3D printing is an additive manufacturing process where a three-dimensional object can be created by precisely adding layers of material. It is revolutionizing countless industries and offers previously unimaginable levels of customizability and convenience. 3D printing is able to produce complex parts that are literally impossible through traditional methods, all that is required is a CAD drawing. As it is an additive process, parts can be made with the absolute minimum of waste, and the fast nature of the technique makes it ideal for modern industries that can’t afford to wait around.
3D printing is one of the most versatile manufacturing techniques available and can be used in almost any industry. It is best put to use in cases where a part or product is highly complex in shape, for example lattice structures, or where internal detailing is required. It is also particularly suited to rapid manufacturing, and often a 3D printer can produce a finished product without the need for further assembly. It is also useful for extremely short runs, for example only one or two prototypes, as there are no tooling costs and no need to produce a mold.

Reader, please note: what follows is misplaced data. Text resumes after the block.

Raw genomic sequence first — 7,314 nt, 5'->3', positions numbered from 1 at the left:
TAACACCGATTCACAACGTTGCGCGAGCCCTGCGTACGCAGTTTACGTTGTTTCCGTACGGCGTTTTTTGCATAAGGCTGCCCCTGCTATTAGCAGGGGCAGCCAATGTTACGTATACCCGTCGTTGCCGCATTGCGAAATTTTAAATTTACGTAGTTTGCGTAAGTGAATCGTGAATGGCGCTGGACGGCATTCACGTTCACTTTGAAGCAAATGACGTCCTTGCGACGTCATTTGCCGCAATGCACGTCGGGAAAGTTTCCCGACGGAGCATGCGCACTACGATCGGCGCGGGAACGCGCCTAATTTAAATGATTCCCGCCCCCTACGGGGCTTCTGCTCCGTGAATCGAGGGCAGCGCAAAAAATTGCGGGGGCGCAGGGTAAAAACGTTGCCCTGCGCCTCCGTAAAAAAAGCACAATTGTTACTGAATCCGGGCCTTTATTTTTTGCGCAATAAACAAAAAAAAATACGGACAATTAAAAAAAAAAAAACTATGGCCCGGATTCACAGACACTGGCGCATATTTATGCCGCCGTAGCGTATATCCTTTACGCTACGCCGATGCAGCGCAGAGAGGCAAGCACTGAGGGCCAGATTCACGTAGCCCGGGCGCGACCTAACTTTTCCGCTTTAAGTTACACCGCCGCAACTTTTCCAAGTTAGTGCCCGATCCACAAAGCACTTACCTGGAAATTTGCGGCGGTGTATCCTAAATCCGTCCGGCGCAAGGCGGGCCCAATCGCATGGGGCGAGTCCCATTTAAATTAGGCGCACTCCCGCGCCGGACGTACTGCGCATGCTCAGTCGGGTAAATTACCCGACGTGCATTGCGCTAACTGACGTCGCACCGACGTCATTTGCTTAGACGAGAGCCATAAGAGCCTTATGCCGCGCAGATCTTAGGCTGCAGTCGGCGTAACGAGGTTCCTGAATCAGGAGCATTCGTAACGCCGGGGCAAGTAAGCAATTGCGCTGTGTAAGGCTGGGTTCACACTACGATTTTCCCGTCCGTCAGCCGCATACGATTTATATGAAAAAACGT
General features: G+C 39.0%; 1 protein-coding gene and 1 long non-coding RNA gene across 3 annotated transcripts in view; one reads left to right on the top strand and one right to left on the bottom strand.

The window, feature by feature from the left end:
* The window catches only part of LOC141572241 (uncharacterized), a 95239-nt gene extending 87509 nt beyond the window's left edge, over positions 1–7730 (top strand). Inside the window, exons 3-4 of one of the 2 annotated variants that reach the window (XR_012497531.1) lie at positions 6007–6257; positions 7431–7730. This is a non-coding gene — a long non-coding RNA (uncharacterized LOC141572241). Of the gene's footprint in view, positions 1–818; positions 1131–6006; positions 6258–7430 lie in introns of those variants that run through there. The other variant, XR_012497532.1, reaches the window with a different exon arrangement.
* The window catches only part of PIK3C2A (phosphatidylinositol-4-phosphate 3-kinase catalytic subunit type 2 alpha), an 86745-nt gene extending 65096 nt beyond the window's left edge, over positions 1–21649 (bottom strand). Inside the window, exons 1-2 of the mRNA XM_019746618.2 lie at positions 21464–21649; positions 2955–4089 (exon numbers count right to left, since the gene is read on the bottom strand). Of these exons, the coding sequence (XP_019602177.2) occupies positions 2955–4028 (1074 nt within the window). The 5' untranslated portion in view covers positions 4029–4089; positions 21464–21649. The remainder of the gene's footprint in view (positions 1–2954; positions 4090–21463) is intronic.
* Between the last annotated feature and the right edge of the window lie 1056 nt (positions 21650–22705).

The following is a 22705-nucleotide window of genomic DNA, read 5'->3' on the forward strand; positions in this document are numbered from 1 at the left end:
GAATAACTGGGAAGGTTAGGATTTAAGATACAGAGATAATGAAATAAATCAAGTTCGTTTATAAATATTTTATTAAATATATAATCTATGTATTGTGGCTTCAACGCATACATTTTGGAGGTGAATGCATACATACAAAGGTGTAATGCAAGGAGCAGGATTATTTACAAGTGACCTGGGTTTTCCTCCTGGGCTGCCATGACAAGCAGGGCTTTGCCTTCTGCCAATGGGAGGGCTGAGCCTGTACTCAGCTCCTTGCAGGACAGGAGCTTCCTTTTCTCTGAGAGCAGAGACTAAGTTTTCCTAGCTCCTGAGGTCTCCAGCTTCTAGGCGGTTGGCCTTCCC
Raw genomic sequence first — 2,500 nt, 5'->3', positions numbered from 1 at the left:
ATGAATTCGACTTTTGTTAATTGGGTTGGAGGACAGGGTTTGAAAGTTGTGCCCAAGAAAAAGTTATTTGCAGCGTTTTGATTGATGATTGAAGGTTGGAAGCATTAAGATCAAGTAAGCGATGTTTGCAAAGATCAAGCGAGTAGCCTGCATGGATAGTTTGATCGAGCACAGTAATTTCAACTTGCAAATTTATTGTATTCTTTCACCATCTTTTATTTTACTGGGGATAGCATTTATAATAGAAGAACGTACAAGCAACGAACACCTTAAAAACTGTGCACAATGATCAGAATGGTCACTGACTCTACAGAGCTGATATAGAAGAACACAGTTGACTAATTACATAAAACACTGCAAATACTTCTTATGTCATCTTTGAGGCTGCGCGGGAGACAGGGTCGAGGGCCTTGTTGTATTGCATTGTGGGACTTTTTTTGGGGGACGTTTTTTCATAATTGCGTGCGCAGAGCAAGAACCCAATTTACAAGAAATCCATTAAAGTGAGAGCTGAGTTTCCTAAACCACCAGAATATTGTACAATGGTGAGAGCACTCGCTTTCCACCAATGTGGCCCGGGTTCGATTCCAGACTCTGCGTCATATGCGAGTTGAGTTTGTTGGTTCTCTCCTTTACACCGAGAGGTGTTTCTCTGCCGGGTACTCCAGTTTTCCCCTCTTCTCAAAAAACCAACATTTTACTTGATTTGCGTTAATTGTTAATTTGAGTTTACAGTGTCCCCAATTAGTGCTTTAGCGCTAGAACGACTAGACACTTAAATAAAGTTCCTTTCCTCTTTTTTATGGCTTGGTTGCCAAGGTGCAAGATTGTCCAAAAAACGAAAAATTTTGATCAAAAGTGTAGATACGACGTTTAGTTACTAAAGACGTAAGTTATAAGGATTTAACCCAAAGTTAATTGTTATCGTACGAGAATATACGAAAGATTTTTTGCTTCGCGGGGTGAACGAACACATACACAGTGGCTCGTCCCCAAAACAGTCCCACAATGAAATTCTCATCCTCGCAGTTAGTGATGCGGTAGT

First, a detailed CAD file imported into 3D printing software (Magics). This software analyses the CAD drawing and breaks it down into ultra-thin cross-sectional layers. An engineer will analyse the object to be printed and decide whether it needs additional supports to be printed so that the structure can remain stable. This additional material is later removed in post-production. The printer head is laser controlled and gradually builds up the object by working along the thin cross sections identified by the software. A wide range of materials are available, and this range is increasing all the time as the technology becomes more advanced.